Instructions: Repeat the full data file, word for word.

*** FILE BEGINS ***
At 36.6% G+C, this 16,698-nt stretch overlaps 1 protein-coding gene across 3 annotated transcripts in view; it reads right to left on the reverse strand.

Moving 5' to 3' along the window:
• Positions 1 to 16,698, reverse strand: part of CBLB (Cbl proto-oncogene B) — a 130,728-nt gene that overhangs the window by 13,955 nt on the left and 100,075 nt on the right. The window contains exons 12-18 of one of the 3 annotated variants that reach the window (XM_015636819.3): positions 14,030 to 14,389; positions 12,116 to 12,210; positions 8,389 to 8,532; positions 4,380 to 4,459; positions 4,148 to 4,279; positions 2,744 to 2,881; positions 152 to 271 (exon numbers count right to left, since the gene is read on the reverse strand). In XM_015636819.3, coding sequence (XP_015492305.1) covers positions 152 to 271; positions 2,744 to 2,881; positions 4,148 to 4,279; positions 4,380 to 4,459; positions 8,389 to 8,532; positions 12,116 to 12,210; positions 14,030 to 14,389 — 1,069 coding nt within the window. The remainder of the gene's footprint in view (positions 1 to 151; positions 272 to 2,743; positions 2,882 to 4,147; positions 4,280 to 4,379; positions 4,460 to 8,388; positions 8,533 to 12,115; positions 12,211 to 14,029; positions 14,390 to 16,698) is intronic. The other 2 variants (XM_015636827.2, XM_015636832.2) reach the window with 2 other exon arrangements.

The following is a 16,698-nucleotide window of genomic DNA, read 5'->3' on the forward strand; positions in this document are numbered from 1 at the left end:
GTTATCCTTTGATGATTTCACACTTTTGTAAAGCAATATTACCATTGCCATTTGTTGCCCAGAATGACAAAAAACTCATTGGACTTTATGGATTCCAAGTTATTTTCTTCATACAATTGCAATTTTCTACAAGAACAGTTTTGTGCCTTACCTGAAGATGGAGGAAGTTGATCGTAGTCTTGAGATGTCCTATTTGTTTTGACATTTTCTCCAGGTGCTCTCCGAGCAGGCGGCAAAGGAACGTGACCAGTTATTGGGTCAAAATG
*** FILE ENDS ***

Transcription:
At 36.6% G+C, this 16,698-nt stretch overlaps 1 protein-coding gene across 3 annotated transcripts in view; it reads right to left on the reverse strand.

Moving 5' to 3' along the window:
• Positions 1 to 16,698, reverse strand: part of CBLB (Cbl proto-oncogene B) — a 130,728-nt gene that overhangs the window by 13,955 nt on the left and 100,075 nt on the right. The window contains exons 12-18 of one of the 3 annotated variants that reach the window (XM_015636819.3): positions 14,030 to 14,389; positions 12,116 to 12,210; positions 8,389 to 8,532; positions 4,380 to 4,459; positions 4,148 to 4,279; positions 2,744 to 2,881; positions 152 to 271 (exon numbers count right to left, since the gene is read on the reverse strand). In XM_015636819.3, coding sequence (XP_015492305.1) covers positions 152 to 271; positions 2,744 to 2,881; positions 4,148 to 4,279; positions 4,380 to 4,459; positions 8,389 to 8,532; positions 12,116 to 12,210; positions 14,030 to 14,389 — 1,069 coding nt within the window. The remainder of the gene's footprint in view (positions 1 to 151; positions 272 to 2,743; positions 2,882 to 4,147; positions 4,280 to 4,379; positions 4,460 to 8,388; positions 8,533 to 12,115; positions 12,211 to 14,029; positions 14,390 to 16,698) is intronic. The other 2 variants (XM_015636827.2, XM_015636832.2) reach the window with 2 other exon arrangements.

The following is a 16,698-nucleotide window of genomic DNA, read 5'->3' on the forward strand; positions in this document are numbered from 1 at the left end:
GTTATCCTTTGATGATTTCACACTTTTGTAAAGCAATATTACCATTGCCATTTGTTGCCCAGAATGACAAAAAACTCATTGGACTTTATGGATTCCAAGTTATTTTCTTCATACAATTGCAATTTTCTACAAGAACAGTTTTGTGCCTTACCTGAAGATGGAGGAAGTTGATCGTAGTCTTGAGATGTCCTATTTGTTTTGACATTTTCTCCAGGTGCTCTCCGAGCAGGCGGCAAAGGAACGTGACCAGTTATTGGGTCAAAATG